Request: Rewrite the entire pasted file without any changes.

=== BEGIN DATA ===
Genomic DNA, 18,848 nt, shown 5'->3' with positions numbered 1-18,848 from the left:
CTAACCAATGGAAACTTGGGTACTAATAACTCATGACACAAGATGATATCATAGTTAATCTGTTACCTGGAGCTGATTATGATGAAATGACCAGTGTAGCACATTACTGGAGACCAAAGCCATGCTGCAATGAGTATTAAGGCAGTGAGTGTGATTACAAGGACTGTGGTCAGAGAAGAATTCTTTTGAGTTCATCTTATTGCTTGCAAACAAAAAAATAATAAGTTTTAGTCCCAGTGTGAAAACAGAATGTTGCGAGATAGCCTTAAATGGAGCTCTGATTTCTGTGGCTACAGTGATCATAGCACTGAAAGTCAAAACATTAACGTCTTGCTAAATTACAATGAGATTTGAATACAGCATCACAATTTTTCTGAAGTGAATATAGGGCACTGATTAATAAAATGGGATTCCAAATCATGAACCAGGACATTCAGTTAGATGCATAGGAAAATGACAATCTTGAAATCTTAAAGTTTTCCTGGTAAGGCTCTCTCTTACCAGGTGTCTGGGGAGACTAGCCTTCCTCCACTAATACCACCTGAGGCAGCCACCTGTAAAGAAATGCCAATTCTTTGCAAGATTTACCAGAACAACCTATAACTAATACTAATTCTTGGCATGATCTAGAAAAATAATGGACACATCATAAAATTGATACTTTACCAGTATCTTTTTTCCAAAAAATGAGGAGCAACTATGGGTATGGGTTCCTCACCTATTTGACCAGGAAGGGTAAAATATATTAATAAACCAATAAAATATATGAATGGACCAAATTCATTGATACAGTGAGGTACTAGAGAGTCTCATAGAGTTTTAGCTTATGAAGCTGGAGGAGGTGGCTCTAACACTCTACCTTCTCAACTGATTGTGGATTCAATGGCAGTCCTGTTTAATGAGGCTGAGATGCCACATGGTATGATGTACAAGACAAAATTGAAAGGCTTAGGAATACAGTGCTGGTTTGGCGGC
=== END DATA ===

Genomic DNA, 18,848 nt, shown 5'->3' with positions numbered 1-18,848 from the left:
CTAACCAATGGAAACTTGGGTACTAATAACTCATGACACAAGATGATATCATAGTTAATCTGTTACCTGGAGCTGATTATGATGAAATGACCAGTGTAGCACATTACTGGAGACCAAAGCCATGCTGCAATGAGTATTAAGGCAGTGAGTGTGATTACAAGGACTGTGGTCAGAGAAGAATTCTTTTGAGTTCATCTTATTGCTTGCAAACAAAAAAATAATAAGTTTTAGTCCCAGTGTGAAAACAGAATGTTGCGAGATAGCCTTAAATGGAGCTCTGATTTCTGTGGCTACAGTGATCATAGCACTGAAAGTCAAAACATTAACGTCTTGCTAAATTACAATGAGATTTGAATACAGCATCACAATTTTTCTGAAGTGAATATAGGGCACTGATTAATAAAATGGGATTCCAAATCATGAACCAGGACATTCAGTTAGATGCATAGGAAAATGACAATCTTGAAATCTTAAAGTTTTCCTGGTAAGGCTCTCTCTTACCAGGTGTCTGGGGAGACTAGCCTTCCTCCACTAATACCACCTGAGGCAGCCACCTGTAAAGAAATGCCAATTCTTTGCAAGATTTACCAGAACAACCTATAACTAATACTAATTCTTGGCATGATCTAGAAAAATAATGGACACATCATAAAATTGATACTTTACCAGTATCTTTTTTCCAAAAAATGAGGAGCAACTATGGGTATGGGTTCCTCACCTATTTGACCAGGAAGGGTAAAATATATTAATAAACCAATAAAATATATGAATGGACCAAATTCATTGATACAGTGAGGTACTAGAGAGTCTCATAGAGTTTTAGCTTATGAAGCTGGAGGAGGTGGCTCTAACACTCTACCTTCTCAACTGATTGTGGATTCAATGGCAGTCCTGTTTAATGAGGCTGAGATGCCACATGGTATGATGTACAAGACAAAATTGAAAGGCTTAGGAATACAGTGCTGGTTTGGCGGC